Chinese State Media Says NATO Has 'Evil Intention' in Asia-Pacific

The North Atlantic Treaty Organization (NATO) has an "evil intention" in the Asia-Pacific region, the Chinese state-run media outlet the Global Times said on Friday.

In an opinion piece, the Global Times spoke about reports that India's capital of New Delhi is expected to host members of NATO for a meeting that will likely include Indian defense and foreign ministry officials.

"NATO is facing tremendous pressure in the ongoing Russia-Ukraine conflict, especially under Moscow's recent heavy offensive. Feeling that it might not be as strong as it has thought, the organization is seeking external assistance or moral support," the op-ed said.

"Besides, NATO still has the evil intention of expanding its engagement with the Asia-Pacific region, which will certainly disrupt regional order. It hopes to use India as a springboard to deepen its involvement in the region, thereby strengthening its containment of China and pinning Russia down from the west and the east sides," the article added.

The remarks from the Global Times come as the media outlet and others in China have continued to criticize NATO and the U.S. amid the ongoing war between Russia and Ukraine.

Additionally, China has also urged the U.S. to avoid relationships with Taiwan, which considers itself independent from China. However, China has continued to claim Taiwan as its own territory, prompting concerns of a possible invasion of Taiwan in the near future.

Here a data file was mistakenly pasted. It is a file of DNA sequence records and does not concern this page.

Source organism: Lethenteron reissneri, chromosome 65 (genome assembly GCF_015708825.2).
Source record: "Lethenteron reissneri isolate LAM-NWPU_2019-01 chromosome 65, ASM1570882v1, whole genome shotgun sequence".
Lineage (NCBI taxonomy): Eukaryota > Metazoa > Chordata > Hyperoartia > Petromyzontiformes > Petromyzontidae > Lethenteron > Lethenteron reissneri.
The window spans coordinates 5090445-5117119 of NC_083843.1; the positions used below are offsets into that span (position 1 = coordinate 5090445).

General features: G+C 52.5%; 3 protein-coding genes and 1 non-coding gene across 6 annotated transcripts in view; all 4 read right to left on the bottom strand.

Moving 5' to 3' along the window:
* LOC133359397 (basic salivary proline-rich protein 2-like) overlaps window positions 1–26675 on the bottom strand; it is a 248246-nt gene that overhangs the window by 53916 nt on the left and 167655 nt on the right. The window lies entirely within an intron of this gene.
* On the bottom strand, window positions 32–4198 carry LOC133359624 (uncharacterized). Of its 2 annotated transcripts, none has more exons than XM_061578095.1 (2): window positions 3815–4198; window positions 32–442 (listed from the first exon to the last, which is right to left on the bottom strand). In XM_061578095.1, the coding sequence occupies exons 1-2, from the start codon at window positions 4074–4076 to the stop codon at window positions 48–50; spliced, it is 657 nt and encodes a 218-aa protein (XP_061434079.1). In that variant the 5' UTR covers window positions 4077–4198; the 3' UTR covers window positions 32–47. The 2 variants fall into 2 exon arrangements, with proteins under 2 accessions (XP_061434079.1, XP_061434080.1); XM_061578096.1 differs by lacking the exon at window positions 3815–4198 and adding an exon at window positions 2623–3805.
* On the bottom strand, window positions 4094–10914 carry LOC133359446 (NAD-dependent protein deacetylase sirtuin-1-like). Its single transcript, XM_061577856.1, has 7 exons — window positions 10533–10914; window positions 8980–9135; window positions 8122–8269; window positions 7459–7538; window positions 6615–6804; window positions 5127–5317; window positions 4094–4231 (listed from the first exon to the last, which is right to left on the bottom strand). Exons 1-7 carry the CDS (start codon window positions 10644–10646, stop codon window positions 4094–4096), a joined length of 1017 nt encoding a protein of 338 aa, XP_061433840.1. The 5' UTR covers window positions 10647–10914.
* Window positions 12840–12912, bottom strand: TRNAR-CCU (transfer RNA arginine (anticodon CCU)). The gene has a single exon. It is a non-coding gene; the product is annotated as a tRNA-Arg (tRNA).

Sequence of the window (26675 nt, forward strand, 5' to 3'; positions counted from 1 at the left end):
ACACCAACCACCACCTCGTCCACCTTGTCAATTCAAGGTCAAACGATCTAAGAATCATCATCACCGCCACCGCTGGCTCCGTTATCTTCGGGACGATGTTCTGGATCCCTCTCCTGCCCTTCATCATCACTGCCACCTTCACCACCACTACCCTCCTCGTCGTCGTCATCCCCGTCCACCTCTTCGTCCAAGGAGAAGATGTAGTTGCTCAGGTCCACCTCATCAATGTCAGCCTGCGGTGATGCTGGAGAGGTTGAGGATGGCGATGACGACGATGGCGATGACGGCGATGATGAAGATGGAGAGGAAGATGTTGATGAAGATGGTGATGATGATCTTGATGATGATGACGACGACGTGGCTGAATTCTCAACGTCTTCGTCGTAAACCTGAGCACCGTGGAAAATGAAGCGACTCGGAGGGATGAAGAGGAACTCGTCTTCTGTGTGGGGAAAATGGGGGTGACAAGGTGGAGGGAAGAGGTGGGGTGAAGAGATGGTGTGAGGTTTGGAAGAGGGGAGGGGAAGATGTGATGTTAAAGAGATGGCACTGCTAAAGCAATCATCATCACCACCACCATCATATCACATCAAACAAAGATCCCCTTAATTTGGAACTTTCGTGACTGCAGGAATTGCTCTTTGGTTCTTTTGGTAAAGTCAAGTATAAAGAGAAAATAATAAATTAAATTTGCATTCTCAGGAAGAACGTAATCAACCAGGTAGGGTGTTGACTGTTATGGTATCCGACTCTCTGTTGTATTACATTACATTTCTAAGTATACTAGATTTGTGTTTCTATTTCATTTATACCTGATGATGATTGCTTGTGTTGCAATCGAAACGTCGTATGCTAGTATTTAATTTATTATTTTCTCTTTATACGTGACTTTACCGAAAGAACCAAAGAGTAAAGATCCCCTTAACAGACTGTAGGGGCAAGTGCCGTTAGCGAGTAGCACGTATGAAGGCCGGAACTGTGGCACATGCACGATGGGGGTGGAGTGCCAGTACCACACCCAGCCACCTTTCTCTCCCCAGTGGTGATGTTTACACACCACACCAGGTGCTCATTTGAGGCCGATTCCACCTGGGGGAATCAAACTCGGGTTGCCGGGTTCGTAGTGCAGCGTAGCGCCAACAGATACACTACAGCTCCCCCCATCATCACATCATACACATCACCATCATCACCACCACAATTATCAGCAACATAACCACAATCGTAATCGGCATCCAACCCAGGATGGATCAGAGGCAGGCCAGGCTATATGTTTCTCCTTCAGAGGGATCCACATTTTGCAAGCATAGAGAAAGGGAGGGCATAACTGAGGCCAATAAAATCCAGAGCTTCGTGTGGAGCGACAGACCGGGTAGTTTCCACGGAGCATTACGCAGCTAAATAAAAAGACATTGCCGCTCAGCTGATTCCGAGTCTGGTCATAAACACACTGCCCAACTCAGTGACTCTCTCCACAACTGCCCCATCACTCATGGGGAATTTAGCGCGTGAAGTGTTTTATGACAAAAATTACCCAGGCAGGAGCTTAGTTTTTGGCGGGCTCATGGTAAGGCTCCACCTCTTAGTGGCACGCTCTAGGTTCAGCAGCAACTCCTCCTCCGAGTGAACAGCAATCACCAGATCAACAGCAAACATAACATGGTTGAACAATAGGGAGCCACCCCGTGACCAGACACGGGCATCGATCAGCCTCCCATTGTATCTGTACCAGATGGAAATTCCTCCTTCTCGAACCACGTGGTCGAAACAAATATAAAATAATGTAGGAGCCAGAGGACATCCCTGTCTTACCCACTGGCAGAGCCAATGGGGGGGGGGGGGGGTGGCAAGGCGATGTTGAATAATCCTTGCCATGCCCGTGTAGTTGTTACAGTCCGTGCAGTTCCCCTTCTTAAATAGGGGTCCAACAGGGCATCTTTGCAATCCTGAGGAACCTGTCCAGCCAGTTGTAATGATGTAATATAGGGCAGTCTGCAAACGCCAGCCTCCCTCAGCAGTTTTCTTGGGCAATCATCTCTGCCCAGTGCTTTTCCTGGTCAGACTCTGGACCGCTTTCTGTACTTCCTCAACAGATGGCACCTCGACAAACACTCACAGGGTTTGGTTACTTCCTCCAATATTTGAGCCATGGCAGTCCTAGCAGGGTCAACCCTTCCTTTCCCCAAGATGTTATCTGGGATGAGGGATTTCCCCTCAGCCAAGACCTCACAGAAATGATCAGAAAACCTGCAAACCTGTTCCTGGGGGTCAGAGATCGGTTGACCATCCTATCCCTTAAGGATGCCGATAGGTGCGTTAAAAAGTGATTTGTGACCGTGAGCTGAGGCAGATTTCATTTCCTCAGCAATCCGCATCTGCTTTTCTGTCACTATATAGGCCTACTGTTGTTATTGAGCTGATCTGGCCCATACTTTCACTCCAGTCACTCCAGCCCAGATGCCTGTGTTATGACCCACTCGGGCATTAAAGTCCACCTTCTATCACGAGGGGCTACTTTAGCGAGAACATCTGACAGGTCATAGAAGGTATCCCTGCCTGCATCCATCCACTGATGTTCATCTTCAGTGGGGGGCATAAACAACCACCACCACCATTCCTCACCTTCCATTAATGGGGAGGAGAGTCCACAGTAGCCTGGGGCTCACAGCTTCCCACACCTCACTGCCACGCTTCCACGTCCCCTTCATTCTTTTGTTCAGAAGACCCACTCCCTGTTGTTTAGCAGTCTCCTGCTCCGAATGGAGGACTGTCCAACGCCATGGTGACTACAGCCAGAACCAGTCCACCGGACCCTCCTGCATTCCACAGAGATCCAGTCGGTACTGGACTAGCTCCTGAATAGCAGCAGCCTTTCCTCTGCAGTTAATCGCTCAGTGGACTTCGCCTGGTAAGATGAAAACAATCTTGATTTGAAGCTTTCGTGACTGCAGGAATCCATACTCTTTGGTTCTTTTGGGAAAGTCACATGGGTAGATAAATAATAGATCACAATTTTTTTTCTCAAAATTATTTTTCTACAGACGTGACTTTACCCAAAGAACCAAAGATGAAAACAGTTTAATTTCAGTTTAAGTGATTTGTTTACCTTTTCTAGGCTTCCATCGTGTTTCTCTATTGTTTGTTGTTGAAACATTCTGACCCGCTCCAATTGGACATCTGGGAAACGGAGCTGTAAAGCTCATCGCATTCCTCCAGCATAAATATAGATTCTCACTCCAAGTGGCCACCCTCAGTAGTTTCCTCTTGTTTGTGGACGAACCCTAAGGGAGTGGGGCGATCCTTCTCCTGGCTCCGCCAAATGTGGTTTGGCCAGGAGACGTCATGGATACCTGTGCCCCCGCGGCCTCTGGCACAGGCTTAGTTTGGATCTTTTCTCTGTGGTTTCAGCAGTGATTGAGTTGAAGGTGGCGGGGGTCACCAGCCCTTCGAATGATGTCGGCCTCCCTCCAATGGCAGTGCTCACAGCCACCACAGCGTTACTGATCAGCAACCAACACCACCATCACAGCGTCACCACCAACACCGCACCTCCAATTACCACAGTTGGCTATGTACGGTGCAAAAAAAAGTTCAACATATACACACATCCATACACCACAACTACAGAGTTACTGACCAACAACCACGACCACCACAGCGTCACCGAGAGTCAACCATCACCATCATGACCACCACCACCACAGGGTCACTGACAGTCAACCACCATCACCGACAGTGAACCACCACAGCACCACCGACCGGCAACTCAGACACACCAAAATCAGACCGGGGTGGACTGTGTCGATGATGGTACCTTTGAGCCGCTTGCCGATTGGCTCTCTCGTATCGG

NATO Secretary general Jens Stoltenberg
In this combination image, NATO Secretary General Jens Stoltenberg and an inset image of the flag of China. On Friday, the Chinese state-run media outlet the Global Times said that NATO has an "evil intention" in the Asia-Pacific region. Getty

In October, Chinese President Xi Jinping spoke at the Chinese Communist Party's 20th National Congress event in Beijing and mentioned a "peaceful reunification" with Taiwan.

"But we will never promise to renounce the use of force. And we reserve the option of taking all measures necessary," Xi said during the speech.

Prior to the comments made by Xi, U.S. President Joe Biden was asked about a possible Chinese invasion of Taiwan during an interview with CBS' 60 Minutes in September. When asked if the U.S. would defend Taiwan in the event of an invasion, Biden said, "Yes, if in fact there was an unprecedented attack."

Throughout the ongoing war between Russia and Ukraine, China has maintained a neutral stance, calling for peace between both sides. However, China has also criticized the U.S. and NATO in the war. The U.S. and several other Western nations have supplied Ukraine with dozens of military and economic aid packages, something the Global Times said last April is "cheering Ukraine up to fight a 10-year war."

In an op-ed published in October, the Global Times wrote, "The conflict itself seems to have gone from being a powder keg to becoming a nuclear reactor, due to certain forces which have been fanning war flames. Among them was U.S. President Joe Biden's radical rhetoric of so-called threat of Armageddon."

Newsweek reached out to NATO for comment.